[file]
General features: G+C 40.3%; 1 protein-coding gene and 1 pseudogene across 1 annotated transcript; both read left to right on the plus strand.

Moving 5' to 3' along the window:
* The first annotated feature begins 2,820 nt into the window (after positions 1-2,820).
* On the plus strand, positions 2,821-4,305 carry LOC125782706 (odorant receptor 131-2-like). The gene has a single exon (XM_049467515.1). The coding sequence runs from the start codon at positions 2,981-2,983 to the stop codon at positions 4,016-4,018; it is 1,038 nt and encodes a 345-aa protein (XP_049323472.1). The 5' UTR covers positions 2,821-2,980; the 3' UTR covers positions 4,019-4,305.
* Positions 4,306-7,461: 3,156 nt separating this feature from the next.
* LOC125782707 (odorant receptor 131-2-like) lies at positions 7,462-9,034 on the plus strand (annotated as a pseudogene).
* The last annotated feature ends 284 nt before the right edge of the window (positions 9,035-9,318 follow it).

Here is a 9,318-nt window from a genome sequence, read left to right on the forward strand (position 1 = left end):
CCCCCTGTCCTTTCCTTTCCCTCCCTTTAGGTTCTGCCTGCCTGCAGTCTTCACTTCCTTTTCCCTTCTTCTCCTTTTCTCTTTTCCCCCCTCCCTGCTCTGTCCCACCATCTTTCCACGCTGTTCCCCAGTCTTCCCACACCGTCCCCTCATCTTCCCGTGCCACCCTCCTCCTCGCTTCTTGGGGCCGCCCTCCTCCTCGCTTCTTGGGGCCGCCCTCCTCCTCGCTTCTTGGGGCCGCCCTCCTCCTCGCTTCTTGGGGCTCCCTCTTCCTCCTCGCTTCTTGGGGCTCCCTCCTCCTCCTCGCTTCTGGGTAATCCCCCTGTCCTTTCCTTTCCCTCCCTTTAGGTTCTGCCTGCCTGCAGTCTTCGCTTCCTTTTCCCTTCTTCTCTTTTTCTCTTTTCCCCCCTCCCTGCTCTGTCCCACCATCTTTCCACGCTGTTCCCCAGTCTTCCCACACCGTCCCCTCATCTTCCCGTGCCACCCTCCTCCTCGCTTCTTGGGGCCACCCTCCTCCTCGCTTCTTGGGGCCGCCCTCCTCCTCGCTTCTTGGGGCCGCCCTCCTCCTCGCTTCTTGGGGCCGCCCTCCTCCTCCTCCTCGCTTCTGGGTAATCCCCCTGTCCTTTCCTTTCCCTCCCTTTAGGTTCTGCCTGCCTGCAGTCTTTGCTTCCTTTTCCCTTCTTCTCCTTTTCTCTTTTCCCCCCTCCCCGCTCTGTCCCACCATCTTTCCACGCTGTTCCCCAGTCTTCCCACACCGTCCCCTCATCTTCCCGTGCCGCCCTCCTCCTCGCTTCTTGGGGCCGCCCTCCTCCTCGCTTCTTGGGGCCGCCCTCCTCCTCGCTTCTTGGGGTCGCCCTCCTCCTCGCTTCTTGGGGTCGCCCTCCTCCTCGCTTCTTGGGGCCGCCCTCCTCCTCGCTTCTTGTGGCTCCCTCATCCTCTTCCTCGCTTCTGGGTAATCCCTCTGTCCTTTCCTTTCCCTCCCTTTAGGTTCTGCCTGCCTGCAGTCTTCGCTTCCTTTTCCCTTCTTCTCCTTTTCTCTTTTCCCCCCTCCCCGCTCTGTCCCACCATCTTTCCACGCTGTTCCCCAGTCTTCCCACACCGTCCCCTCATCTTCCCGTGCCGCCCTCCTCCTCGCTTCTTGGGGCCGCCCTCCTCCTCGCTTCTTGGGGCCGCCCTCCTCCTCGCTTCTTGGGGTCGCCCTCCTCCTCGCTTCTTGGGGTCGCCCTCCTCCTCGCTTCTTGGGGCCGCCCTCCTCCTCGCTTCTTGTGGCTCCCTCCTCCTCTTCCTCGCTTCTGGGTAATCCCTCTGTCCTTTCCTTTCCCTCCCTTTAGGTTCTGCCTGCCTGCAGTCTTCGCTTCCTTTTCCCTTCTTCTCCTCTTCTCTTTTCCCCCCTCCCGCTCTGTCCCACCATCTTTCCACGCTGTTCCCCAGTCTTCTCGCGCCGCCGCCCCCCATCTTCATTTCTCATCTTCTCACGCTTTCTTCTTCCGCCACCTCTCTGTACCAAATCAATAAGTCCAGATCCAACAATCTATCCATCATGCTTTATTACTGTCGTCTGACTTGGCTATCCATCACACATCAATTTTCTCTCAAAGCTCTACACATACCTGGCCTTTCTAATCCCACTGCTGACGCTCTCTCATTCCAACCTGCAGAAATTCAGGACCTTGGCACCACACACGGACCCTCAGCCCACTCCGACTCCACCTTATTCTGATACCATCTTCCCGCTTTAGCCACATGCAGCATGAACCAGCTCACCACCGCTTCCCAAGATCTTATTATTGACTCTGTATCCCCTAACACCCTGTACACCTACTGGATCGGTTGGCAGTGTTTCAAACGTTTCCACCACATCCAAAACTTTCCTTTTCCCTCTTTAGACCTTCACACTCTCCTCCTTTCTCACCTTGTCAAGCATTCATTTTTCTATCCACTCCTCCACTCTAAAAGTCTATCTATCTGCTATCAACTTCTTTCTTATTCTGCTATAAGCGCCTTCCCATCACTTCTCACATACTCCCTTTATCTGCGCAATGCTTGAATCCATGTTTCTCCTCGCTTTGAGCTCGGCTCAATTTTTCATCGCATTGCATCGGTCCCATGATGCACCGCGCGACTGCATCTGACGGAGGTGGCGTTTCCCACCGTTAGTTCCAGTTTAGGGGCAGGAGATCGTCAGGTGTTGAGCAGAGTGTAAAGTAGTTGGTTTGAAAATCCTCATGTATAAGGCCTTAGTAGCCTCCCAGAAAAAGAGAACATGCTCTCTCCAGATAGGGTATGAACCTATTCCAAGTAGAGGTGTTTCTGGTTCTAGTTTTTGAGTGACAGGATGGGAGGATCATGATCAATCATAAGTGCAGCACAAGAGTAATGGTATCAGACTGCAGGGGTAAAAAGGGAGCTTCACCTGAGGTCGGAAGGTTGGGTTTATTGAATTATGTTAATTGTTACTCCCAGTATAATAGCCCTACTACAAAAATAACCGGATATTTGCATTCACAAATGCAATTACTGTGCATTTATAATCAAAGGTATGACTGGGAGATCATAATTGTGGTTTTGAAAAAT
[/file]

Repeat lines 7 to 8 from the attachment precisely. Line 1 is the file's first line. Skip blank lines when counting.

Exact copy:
* The last annotated feature ends 284 nt before the right edge of the window (positions 9,035-9,318 follow it).

Here is a 9,318-nt window from a genome sequence, read left to right on the forward strand (position 1 = left end):